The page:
In “The Curtiss Aviation Book,” Curtiss tells how he changed from a boy working as a messenger for the Eastman Kodak Works to a pioneer aeronaut, in a few years; how, with Lieutenant “Tom” Selfridge, Alexander Graham Bell, and J. A. D. McCurdy, he was making public flights before the Wrights had finished their secret experiments; how it feels to win an international cup, or to drop into a “hole in the air” over the Hudson.
Curtiss made the first officially witnessed flight in North America, won a race at the world’s first international air meet in France, and made the first long-distance flight in the United States. His contributions to designing and building aircraft led to the formation of the Curtiss Aeroplane and Motor Company, now part of Curtiss-Wright Corporation. His company built aircraft for the U.S. Army and Navy, and, during the years leading up to World War I, his experiments with seaplanes led to advances in naval aviation. Curtiss civil and military aircraft were predominant in the inter-war and World War II eras.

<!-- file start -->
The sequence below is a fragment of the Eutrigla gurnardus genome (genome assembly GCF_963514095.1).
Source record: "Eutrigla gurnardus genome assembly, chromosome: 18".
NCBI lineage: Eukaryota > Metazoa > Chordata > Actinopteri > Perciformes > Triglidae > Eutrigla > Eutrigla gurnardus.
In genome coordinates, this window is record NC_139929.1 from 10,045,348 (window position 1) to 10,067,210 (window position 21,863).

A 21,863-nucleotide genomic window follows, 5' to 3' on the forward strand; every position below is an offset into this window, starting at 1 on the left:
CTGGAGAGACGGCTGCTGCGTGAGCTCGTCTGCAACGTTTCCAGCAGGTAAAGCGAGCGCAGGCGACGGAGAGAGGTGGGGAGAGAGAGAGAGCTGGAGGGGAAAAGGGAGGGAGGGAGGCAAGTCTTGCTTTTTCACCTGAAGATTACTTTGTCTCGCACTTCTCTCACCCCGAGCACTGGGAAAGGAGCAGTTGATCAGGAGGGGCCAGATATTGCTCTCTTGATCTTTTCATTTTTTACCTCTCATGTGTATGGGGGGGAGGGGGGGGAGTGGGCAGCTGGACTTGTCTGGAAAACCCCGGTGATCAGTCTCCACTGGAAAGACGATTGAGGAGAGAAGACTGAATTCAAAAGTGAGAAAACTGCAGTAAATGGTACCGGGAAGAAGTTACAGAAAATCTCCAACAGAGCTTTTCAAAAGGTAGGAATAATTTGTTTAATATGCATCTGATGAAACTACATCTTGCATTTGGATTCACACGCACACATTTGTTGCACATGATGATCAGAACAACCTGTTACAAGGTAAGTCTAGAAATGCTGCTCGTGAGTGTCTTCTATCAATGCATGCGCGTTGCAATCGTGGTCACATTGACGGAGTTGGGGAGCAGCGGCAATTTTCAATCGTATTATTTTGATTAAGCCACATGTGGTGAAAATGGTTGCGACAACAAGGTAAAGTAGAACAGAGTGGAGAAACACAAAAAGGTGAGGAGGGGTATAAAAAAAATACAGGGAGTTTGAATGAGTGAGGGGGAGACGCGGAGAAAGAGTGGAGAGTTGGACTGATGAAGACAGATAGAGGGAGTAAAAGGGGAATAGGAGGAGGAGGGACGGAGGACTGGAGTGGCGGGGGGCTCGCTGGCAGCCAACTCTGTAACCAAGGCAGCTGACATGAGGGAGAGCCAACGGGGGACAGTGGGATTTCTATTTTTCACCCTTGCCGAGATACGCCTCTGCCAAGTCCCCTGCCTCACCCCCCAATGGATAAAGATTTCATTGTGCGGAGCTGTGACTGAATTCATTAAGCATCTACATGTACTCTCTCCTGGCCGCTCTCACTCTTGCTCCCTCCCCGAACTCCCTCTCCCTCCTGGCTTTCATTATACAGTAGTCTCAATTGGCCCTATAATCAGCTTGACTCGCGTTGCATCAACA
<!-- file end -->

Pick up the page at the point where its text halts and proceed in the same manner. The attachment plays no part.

Glenn Hammond Curtiss (1878 – 1930) was an American aviation pioneer and a founder of the U.S. aircraft industry. He began his career as a bicycle racer and builder before moving on to motorcycles. As early as 1904, he began to manufacture engines for airships. In 1908 Curtiss joined the Aerial Experiment Association (AEA), a pioneering research group, founded by Alexander Graham Bell at Beinn Bhreagh, Nova Scotia to build flying machines.